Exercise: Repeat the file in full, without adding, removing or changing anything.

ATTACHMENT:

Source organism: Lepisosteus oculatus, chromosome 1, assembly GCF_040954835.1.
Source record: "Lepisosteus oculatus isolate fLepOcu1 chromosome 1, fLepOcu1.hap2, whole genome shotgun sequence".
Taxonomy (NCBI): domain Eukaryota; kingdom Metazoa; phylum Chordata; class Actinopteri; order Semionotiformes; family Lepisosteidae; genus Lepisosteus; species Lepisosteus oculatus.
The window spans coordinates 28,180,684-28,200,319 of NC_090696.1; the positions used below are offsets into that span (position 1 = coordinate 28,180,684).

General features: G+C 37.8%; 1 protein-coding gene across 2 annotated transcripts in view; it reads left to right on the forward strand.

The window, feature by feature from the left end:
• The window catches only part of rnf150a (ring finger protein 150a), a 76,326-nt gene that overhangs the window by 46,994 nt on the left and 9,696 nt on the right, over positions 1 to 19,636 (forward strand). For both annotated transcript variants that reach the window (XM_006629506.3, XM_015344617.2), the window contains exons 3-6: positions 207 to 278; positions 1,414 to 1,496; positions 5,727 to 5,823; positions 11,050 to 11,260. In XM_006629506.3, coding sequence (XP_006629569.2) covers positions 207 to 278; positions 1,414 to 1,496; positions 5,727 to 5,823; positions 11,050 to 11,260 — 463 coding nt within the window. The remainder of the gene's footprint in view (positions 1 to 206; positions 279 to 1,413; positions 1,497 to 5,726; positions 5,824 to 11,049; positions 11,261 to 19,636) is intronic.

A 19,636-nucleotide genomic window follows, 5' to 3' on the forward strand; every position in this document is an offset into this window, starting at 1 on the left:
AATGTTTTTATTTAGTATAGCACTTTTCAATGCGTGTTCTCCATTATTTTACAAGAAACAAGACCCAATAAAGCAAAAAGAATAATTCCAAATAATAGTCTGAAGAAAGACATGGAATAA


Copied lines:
Source organism: Lepisosteus oculatus, chromosome 1, assembly GCF_040954835.1.
Source record: "Lepisosteus oculatus isolate fLepOcu1 chromosome 1, fLepOcu1.hap2, whole genome shotgun sequence".
Taxonomy (NCBI): domain Eukaryota; kingdom Metazoa; phylum Chordata; class Actinopteri; order Semionotiformes; family Lepisosteidae; genus Lepisosteus; species Lepisosteus oculatus.
The window spans coordinates 28,180,684-28,200,319 of NC_090696.1; the positions used below are offsets into that span (position 1 = coordinate 28,180,684).

General features: G+C 37.8%; 1 protein-coding gene across 2 annotated transcripts in view; it reads left to right on the forward strand.

The window, feature by feature from the left end:
• The window catches only part of rnf150a (ring finger protein 150a), a 76,326-nt gene that overhangs the window by 46,994 nt on the left and 9,696 nt on the right, over positions 1 to 19,636 (forward strand). For both annotated transcript variants that reach the window (XM_006629506.3, XM_015344617.2), the window contains exons 3-6: positions 207 to 278; positions 1,414 to 1,496; positions 5,727 to 5,823; positions 11,050 to 11,260. In XM_006629506.3, coding sequence (XP_006629569.2) covers positions 207 to 278; positions 1,414 to 1,496; positions 5,727 to 5,823; positions 11,050 to 11,260 — 463 coding nt within the window. The remainder of the gene's footprint in view (positions 1 to 206; positions 279 to 1,413; positions 1,497 to 5,726; positions 5,824 to 11,049; positions 11,261 to 19,636) is intronic.

A 19,636-nucleotide genomic window follows, 5' to 3' on the forward strand; every position in this document is an offset into this window, starting at 1 on the left:
AATGTTTTTATTTAGTATAGCACTTTTCAATGCGTGTTCTCCATTATTTTACAAGAAACAAGACCCAATAAAGCAAAAAGAATAATTCCAAATAATAGTCTGAAGAAAGACATGGAATAA